-The abuse comes gradually.  Many domestic violence survivors will tell you that their partner did not abuse them from day one.  If they did, the victim would have simply left the person before it even started.  Usually, the partner first appears warm, charming, intelligent, caring, maybe a bit insecure in a way that draws you in, and other positive attributes.  After the person gets in the relationship, their abusive partner begins the first steps of abuse by trying to control and isolate them. 

-Love is an emotion, not a rational thinking process.  The abused partner has fallen in love with how the abuser initially portrayed him/herself.  So when the abuser says something like, "I'm so sorry I hit you, babe.  I promise not to do that again," his/her partner is more than willing to believe it.  Unfortunately, instead of going back to being "good", the abuser is back at point one on the Cycle of Abuse, and the abused partner is left still hoping for the abusive partner to "realize his/her errors" and change.  For a person or people trying to help the abuse victim, it can be very frustrating to witness a person not wanting to leave an abusive relationship at all.  It becomes a sit and wait game for the abused to realize that they're in an unhealthy relationship while you are giving them help and support through their problems.

-The abuser makes the environment and situation of the relationship very difficult for the abused partner to get out of, or at least creates that perception of such.  The abuser and abused may live in an area where the LGBT community is heavily looked down on and/or ignored, or may be a part of a religious group that does not agree with divorce whatsoever.  Sadly, many domestic violence incidents go unreported.  A huge part of the answer to the question of "Why does s/he stay?" is fear that if the abused leaves the abuser, his/her life will be ruined or worse, the abuser will kill him/her.  Statistics out there show that most domestic violence related deaths occur when the abused person is leaving or has already left the abuser.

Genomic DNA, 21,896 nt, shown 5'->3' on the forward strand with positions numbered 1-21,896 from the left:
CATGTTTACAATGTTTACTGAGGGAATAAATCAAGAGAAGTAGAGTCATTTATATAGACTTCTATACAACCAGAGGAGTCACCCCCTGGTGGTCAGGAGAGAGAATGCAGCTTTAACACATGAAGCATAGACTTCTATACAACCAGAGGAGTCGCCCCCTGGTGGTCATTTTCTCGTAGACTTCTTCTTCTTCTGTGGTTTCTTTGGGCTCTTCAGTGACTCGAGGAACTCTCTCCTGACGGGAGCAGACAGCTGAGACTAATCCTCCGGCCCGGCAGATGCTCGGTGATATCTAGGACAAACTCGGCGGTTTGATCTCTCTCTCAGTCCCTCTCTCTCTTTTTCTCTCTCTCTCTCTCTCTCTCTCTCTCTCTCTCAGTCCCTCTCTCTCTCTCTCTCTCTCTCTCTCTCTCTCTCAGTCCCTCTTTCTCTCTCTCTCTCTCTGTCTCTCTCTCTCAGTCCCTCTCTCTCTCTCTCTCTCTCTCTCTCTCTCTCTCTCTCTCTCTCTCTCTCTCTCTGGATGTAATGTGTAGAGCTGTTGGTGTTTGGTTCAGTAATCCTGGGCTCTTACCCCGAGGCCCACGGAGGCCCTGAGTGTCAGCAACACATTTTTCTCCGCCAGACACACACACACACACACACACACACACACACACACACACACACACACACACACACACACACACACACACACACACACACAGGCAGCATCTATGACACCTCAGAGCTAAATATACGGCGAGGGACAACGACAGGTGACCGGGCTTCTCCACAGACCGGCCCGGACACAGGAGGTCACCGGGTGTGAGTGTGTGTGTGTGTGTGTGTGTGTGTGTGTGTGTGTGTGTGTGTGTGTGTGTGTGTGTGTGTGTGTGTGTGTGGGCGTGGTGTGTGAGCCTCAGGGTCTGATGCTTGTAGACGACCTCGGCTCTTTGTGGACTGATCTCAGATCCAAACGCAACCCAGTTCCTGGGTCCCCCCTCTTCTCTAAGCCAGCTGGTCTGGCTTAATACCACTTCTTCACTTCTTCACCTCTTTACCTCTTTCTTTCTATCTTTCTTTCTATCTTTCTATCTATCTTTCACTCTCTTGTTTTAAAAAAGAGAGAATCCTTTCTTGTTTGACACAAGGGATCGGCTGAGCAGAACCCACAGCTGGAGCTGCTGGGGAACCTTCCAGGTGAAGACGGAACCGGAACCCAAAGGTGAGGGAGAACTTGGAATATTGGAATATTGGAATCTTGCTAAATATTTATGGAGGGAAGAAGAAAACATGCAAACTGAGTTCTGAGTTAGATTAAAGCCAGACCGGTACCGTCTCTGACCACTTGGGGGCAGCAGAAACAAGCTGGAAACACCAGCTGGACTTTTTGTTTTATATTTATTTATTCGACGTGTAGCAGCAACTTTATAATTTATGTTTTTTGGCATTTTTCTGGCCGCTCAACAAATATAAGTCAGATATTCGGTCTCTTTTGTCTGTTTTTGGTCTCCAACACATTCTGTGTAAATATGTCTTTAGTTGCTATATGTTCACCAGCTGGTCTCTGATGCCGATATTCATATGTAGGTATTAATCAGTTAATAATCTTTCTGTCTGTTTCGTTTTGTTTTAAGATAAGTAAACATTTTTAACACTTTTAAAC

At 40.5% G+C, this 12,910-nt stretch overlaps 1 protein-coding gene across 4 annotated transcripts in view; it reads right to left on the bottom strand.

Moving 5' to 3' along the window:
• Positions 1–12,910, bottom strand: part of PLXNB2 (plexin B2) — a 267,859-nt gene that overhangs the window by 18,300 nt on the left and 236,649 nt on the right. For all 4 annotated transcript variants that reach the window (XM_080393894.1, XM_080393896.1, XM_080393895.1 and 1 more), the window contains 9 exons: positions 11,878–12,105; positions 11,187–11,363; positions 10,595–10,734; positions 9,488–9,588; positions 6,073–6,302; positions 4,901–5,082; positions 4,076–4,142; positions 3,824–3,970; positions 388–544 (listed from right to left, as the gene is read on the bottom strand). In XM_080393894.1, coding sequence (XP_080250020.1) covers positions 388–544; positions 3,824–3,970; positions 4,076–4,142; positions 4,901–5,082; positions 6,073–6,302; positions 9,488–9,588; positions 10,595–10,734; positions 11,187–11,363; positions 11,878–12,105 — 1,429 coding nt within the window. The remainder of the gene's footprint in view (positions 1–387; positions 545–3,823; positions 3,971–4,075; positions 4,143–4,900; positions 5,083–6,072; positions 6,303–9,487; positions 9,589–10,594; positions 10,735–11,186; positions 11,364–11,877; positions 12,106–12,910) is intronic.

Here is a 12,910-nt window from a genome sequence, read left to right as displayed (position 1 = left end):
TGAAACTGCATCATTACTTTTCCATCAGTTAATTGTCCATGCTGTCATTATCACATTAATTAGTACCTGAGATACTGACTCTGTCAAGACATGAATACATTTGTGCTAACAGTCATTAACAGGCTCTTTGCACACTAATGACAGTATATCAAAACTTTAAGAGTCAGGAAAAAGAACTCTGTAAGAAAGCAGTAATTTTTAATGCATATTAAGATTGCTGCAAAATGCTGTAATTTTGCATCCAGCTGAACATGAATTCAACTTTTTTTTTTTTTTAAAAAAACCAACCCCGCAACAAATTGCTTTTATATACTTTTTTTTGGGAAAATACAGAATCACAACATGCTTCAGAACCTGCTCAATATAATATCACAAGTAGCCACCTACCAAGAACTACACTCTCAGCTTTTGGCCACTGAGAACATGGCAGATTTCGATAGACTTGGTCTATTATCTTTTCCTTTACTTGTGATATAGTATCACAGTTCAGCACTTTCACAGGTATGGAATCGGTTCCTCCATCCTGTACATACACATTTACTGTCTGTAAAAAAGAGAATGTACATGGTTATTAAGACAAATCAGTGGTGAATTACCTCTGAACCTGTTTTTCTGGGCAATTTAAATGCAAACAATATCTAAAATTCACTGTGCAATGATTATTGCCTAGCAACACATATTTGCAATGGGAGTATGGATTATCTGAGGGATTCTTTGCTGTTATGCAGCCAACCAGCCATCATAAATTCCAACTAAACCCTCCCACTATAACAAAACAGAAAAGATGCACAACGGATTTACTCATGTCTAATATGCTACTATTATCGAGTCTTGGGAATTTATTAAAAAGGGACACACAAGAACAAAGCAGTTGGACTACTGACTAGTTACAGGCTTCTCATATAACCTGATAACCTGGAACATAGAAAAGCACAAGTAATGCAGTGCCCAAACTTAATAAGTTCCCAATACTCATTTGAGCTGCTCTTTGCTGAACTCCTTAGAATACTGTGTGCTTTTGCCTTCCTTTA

Offline guizonde

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Re: #WhyIStayed: How abuse victims rationalized their situations
« Reply #8 on: September 11, 2014, 04:08:10 pm »
*grim laugh*


I wholeheartedly sympathize. I've been in a few, and god-damn, it never gets any easier to leave. Maybe it even gets worse. I almost gave up again. Just accepting that I deserve it all because I'm a bad person. Why am I a bad person? Because I got angry and said mean things. And I believed her. And her. And her.

It's tough, but not as tough as staying the whole nine yards.

An MRA would spin it into "men are abused as well". It's true. It's the minority (especially as it's underrepresented), but female-on-male abuse does exist. Does that mean we shouldn't talk about male-on-female abuse? According to the MRA's, yup. They're wrong. They're all wrong. There should be no difference. Abuse is abuse, and it's the sickest, wrongest thing ever. For the one that you love to make you endure hell... Nothing is more wrong.